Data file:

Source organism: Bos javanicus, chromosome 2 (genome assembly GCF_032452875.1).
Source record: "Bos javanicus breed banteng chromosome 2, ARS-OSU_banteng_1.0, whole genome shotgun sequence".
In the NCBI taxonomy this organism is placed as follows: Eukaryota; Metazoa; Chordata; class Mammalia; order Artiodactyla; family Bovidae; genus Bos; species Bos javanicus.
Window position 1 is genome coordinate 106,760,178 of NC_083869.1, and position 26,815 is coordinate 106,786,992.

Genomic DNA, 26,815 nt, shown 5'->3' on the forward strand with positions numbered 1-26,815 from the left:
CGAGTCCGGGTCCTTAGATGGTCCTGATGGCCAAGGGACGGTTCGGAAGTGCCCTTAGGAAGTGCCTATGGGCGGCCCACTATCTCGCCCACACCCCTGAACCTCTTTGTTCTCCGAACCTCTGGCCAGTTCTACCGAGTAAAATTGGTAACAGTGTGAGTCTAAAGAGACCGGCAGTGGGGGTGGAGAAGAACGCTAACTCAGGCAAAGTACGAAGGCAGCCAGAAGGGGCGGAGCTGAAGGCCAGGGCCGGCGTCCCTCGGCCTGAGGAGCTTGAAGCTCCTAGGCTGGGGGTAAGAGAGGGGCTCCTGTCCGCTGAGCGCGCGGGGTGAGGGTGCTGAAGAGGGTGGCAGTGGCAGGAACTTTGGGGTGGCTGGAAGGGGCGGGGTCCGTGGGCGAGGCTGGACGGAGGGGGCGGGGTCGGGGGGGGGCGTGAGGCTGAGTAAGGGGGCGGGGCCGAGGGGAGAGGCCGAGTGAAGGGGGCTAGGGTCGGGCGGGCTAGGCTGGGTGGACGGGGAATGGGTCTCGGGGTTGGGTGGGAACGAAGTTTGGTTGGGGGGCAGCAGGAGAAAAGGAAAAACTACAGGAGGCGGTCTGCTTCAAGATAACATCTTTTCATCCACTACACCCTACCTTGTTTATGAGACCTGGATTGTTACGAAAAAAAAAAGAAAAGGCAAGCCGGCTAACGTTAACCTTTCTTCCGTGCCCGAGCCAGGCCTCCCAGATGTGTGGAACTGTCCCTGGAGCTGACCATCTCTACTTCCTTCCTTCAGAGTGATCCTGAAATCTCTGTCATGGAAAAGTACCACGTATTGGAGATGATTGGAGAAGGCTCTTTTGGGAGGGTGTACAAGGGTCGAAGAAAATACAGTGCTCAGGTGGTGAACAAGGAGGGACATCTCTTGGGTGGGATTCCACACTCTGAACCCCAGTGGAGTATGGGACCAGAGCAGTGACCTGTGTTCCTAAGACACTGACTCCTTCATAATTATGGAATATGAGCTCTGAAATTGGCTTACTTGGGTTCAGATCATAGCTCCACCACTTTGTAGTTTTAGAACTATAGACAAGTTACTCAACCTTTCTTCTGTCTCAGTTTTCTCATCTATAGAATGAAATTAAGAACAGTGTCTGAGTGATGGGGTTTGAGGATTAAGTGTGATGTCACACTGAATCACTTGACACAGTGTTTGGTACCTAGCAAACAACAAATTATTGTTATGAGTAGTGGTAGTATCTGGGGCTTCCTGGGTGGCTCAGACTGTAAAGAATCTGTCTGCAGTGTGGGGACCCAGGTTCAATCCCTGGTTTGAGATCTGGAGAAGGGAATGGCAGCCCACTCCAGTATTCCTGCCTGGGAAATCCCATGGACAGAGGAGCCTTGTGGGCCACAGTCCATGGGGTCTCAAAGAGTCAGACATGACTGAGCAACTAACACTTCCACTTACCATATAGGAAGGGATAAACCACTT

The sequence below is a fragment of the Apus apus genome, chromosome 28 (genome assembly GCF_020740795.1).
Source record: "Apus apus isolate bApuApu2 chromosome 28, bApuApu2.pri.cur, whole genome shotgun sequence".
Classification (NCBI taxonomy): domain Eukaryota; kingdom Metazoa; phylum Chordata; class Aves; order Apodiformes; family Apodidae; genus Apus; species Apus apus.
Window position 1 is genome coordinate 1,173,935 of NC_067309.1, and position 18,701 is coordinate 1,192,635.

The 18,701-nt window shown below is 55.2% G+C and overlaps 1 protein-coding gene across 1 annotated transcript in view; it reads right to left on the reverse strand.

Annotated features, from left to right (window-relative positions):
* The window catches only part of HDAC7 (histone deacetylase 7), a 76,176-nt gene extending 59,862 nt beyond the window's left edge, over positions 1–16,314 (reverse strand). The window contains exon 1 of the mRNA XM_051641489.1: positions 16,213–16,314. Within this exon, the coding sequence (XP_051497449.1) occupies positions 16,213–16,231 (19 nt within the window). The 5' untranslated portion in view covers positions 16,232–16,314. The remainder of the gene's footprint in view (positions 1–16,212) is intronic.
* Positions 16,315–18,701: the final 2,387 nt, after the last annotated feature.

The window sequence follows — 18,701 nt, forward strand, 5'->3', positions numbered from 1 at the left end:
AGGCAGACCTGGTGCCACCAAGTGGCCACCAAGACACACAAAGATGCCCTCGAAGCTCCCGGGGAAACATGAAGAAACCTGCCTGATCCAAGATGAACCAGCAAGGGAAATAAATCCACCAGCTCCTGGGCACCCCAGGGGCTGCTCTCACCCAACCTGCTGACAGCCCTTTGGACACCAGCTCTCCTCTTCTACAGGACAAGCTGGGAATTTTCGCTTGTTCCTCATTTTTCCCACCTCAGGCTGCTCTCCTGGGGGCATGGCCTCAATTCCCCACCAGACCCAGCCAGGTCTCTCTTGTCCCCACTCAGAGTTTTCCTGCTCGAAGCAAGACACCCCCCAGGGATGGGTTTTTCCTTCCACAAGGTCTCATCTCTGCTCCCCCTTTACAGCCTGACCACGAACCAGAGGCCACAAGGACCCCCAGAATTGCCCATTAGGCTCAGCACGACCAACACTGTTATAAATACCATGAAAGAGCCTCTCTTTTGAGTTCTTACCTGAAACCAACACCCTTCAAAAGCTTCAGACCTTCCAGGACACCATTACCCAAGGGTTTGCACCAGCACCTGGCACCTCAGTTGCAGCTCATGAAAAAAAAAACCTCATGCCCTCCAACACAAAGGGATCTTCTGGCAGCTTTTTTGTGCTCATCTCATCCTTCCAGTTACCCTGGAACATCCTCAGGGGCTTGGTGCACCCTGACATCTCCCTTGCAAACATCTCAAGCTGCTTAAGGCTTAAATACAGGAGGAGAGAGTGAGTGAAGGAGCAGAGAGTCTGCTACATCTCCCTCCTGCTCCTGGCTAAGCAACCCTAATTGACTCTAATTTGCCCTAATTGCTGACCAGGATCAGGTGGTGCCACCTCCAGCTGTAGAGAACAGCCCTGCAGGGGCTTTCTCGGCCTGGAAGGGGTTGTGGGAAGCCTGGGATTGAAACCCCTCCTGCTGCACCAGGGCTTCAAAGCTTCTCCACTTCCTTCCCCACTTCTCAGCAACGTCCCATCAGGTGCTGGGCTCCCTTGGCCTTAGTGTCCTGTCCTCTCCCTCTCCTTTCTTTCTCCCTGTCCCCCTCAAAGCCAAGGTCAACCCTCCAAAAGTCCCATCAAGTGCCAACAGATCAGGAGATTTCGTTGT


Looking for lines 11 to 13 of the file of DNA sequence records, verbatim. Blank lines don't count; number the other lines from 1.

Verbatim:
The 18,701-nt window shown below is 55.2% G+C and overlaps 1 protein-coding gene across 1 annotated transcript in view; it reads right to left on the reverse strand.

Annotated features, from left to right (window-relative positions):
* The window catches only part of HDAC7 (histone deacetylase 7), a 76,176-nt gene extending 59,862 nt beyond the window's left edge, over positions 1–16,314 (reverse strand). The window contains exon 1 of the mRNA XM_051641489.1: positions 16,213–16,314. Within this exon, the coding sequence (XP_051497449.1) occupies positions 16,213–16,231 (19 nt within the window). The 5' untranslated portion in view covers positions 16,232–16,314. The remainder of the gene's footprint in view (positions 1–16,212) is intronic.